Let’s get into that, Adam. This is good. I love this because we’re talking about bouncing back, we’re talking about being resilient and you know as well that life sometimes can be harsh. It can hit you and you have a change in your life. You have a disruption in your life and here you and I are saying, “You’ve got to bounce back from the set back. You have to be resilient. You have to set some rituals in place.” Let’s get clear on what we mean by that because there’s somebody somewhere who just got beaten. Somebody somewhere lost a child. Somebody somewhere just was told that they’re not going to live much longer because of some disease. Somebody somewhere found out that they have a terminal illness or they’re not going to be able to walk again. They’ve got laid off.

I know these companies have problems and issues and these are multi-billion-dollar issues that some of these companies face. Let’s talk about the individual who has experienced something like this and they too want to live a life that they love. They want to wake up every morning and say they love their life. How can they incorporate some of the tools and the strategies that we’re talking about? Someone who’s faced or is facing that type of change. How do they embody and embrace that type of change? 

First of all, there are two things I’ll promise. One is that I’ll share a resilience ritual. I’ll share this one ritual that has sustained me for almost ten years now. I’ve had plenty of time then practice with it and it has worked again and again. I’ll share that ritual and I have a gift for everybody as well that might also be a bit of a catalyst both to find out are you facing a change. Change is everywhere. Are you facing a change at the moment? Are the seas pretty calm? Is a storm on its way or you’re just coming out of a storm? There are people everywhere who had some pretty devastating changes happened, things that have happened in their life recently. I think it’s important that we be resourced, that people understand the level to which they are resourced in life.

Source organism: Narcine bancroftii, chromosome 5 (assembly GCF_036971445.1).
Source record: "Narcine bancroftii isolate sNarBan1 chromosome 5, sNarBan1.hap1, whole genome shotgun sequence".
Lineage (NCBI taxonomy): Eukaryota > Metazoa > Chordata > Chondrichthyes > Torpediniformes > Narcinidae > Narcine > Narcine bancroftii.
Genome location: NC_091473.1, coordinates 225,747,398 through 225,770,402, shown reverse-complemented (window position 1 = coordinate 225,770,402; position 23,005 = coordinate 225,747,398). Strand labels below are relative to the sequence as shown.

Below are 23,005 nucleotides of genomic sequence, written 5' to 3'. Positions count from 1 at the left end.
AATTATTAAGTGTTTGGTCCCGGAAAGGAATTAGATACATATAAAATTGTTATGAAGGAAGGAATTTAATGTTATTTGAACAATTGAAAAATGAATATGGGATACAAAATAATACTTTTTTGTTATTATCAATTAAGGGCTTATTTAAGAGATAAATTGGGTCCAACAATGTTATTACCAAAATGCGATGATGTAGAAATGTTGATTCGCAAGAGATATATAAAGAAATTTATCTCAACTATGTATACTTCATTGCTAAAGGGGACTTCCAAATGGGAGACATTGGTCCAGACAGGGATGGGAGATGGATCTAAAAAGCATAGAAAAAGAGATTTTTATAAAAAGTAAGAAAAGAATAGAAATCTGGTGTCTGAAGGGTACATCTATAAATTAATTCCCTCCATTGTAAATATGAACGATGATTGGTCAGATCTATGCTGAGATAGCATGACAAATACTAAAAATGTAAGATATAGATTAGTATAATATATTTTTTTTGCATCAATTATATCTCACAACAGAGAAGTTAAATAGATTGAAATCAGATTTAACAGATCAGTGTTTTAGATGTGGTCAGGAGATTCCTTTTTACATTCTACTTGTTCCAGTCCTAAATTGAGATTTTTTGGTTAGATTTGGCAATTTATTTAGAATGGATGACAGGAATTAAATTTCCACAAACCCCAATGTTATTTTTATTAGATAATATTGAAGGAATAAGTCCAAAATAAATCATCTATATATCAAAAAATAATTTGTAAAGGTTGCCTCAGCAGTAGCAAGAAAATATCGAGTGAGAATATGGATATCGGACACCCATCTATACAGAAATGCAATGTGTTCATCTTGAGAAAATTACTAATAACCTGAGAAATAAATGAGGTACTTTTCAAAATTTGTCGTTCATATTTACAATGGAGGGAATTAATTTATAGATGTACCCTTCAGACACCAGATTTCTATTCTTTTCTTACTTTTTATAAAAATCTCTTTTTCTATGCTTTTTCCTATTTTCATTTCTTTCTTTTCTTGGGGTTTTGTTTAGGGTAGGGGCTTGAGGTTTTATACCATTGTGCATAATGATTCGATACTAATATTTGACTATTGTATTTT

Every one of us need support and that support is all around us. It’s a question of what are the resources that are available to you. For me, I don’t mind saying I’m not religious but I’m very spiritual. I know one of my main resource I go to is God. I pray and I meditate. I’m in gratitude a lot of the time. Not as much as I want to be. I’m a working progress there to be reminded again and again and again how important it is to be grateful because gratitude is a prayer. Gratitude is a meditation. Gratitude is going to source. For me, that’s a source of strength and it’s a source of guidance.